Sony started off the night with a long apology for the PSN debacle, and then promptly moved on to business.

The show really started off when Uncharted 3 came up on the 70-foot screen, in glorious 3D HD. And it looked fantastic. Uncharted 3 takes the grandiose flair of theatricality one step further, this time by showing us a boat, rocking in a violent sea. Nathan Drake constantly stumbles along, losing his balance when the deck rocks to awkward angles. Stunning weather effects abound in the thunderstorm above, the precursor to the treat below. As Drake stealthily takes out enemies using a variety of new stealth kills, including a neat whip-around and smacking one poor guy's head in a wall, he gets himself into yet another tricky situation. This of course leads to a car exploding into the side of the ship, which promptly starts to flood. When's the last time you've seen this in a realistic-looking video game? Probably never, but Uncharted manages to render fluids and particle effects like never before seen in video games. Fan-freaking-tastic.

Uncharted would be setting the pace for the first half of this conference. Game after game was announced, and shown, in 3D. Now I'm not normally a fan of 3D -- it messes with my brain -- but either the games or the tech is getting better because this was sweet indeed. Resistance 3; a remastered God of War series and ico/Shadow of the Colossus remastered combo, both in 3D HD; and over 100 other titles are now supporting 3D.

Since Sony realizes 3D is not within everybody's price range, they took it upon itself to make the technology more affordable. Yeah, they have an HD 3D display for $499 USD and they sell the glasses for $70 USD a piece, but why not throw in some additional coolness? "Sure," they say, "easy peasy. We've got some frames to spare and glasses to selectively shut them out, so we're going to blow all your minds and reinvent the whole side-by-side multiplayer experience." Gone is the split screen and the easy cheating. With this technology, each player sees their own view on the same screen. Consider our minds blown.

Not to be outdone by all the hubbub of the motion technology, Sony is also pushing the PSMove. It's not as revolutionary as the Kinect or as accessible as the Wii, but it's there for those who fancy that kind of thing. Support for the PSMove is also increasing, with games like NBA 2K12, Medieval Moves, InFamous 2, LittleBigPlanet 2, and a new Sly Cooper title. The point's been made, so they move right along...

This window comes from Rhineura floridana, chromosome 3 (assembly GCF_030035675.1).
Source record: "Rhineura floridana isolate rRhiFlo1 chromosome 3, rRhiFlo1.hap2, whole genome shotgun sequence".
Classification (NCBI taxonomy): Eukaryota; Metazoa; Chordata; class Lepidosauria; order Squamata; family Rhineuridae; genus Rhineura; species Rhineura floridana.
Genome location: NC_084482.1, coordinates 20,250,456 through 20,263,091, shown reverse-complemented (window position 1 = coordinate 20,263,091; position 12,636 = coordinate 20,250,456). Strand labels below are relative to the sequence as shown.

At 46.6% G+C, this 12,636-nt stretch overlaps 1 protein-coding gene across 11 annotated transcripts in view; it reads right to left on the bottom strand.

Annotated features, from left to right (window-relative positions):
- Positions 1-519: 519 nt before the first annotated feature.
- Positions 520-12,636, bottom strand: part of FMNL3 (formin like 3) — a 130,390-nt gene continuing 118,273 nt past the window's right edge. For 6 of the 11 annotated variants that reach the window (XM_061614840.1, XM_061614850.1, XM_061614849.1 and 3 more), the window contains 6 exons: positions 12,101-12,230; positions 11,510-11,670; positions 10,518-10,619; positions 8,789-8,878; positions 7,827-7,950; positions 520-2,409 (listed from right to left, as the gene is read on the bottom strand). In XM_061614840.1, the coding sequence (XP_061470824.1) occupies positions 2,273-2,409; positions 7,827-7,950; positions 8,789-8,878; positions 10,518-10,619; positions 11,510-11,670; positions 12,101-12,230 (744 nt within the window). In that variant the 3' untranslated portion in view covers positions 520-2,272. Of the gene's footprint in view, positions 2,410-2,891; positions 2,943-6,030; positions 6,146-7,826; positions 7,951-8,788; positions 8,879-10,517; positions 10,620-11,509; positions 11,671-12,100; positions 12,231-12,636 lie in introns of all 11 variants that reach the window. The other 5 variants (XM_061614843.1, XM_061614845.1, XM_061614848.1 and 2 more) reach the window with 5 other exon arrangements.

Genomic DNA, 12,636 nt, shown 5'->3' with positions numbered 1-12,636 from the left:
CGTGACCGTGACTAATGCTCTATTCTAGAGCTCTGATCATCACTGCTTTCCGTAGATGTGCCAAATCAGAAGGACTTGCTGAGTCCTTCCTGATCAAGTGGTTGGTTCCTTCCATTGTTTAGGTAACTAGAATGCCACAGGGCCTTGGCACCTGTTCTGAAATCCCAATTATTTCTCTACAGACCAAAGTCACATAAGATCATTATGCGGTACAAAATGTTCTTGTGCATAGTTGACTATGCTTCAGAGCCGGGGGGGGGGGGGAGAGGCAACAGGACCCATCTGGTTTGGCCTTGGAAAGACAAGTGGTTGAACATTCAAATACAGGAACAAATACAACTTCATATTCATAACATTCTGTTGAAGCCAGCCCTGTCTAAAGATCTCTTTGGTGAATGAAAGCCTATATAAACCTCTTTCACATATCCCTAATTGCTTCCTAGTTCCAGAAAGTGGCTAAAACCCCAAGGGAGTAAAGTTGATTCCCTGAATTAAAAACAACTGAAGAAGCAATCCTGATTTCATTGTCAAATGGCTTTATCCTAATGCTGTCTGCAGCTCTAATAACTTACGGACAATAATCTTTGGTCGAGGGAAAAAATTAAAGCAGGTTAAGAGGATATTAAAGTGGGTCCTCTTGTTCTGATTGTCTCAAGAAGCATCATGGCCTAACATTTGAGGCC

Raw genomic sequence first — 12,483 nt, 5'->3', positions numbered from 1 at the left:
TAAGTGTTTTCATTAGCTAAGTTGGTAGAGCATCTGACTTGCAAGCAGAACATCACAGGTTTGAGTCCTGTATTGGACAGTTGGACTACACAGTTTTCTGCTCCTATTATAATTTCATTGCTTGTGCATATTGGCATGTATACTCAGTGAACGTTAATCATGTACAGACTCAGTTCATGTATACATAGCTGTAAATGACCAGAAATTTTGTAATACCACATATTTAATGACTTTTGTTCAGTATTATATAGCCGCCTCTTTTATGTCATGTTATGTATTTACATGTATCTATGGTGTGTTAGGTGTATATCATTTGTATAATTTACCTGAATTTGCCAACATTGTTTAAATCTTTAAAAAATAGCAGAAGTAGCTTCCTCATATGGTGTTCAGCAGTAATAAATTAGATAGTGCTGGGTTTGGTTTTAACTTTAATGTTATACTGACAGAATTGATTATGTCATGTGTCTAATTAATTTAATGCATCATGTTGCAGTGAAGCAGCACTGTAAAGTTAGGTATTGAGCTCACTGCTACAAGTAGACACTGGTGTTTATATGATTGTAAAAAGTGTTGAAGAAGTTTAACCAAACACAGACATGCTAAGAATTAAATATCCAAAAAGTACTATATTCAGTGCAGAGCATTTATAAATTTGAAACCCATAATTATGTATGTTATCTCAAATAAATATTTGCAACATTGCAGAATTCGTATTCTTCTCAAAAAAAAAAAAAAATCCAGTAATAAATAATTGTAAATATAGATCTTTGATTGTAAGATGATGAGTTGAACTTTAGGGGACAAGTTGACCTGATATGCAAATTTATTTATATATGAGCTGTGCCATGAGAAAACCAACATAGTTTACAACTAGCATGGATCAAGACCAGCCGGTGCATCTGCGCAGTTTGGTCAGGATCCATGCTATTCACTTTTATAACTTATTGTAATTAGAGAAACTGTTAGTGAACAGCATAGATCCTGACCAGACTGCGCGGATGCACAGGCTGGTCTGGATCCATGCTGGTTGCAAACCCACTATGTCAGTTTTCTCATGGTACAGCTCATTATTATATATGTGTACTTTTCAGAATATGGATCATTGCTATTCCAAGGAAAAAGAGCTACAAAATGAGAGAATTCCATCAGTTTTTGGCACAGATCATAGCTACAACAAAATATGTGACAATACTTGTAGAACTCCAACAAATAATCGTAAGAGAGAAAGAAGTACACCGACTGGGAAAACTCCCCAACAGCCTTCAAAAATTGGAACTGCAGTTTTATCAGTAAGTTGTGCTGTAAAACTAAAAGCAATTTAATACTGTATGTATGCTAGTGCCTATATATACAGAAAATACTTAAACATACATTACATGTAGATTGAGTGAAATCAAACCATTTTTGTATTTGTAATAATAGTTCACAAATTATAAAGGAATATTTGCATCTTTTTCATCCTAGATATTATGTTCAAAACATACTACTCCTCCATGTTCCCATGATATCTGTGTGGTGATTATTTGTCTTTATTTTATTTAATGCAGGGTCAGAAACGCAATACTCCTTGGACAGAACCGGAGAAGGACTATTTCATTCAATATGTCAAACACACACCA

New titles announced include BioShock Infinite, apparently set in a macabre amusement park, and a new Star Trek game following the J. J. Abrams reboot storyline. Both will support the PSMove, with a phaser-shaped PSMove for all you trekkies. Other interesting exclusives include 7 supercars for Need for Speed: The Run exclusive to PS3, and Battlefield 1943 is included for free on the Battlefield 3 disk.

After a brief tangent about the PlayStation suite invading Android tablets everywhere, the announcement everybody expected became official: the NGP is named PlayStation Vita (PSVita). It's got dual analog sticks, a multi-touch screen, a backtouch panel, gyroscopic motion sensors, front and rear cameras, Wi-Fi networking and optional 3G connectivity. Much to the dismay of everyone, the 3G is exclusive to AT&T for now.

We were taken straight into a demo of Uncharted: Golden Abyss on the PSVita. It's not quite as crisp as the PS3 versions, but it's a damn good approximation. The graphics engine supports the fanciest of shaders and algorithms, so developers are free to maintain their graphical creations on the handheld. The gameplay, at least in Uncharted, uses a mix of analog stick, SIXAXIS and touchscreen controls. The player is not locked in to any of those: you may jump using X or the tap the ledge on the touch screen, or shove the whole handheld to the side. Using the touchscreen highlights 'action' points, serving as a visual indicator that your touch command was acknowledged. A new version (read: not a port) of ModNation Racers also showed innovative use of the backscreen, using it to grow mountains and using the forescreen to dig valleys.

Using new title RUIN and ModNation Racers, we learned that the PSVita has a feature called "crossplay," which allows saving progress to the cloud for interchangeability between the console and handheld experiences. That means that a single experience can continue on either platform, provided you own both versions of a title.

Over 80 titles are now in development for the PSVita, including a StreetFighter X Tekken title and a version of LittleBigPlanet that will introduce all new mechanics with the new controls. The PSVita hits stores in time for the 2011 holidays. The Wi-Fi only will retail for $249 USD, while the 3G is $299 USD.

Who won this year's round of announcements? You be the judge.

See the minute-by-minute recap of the press conference.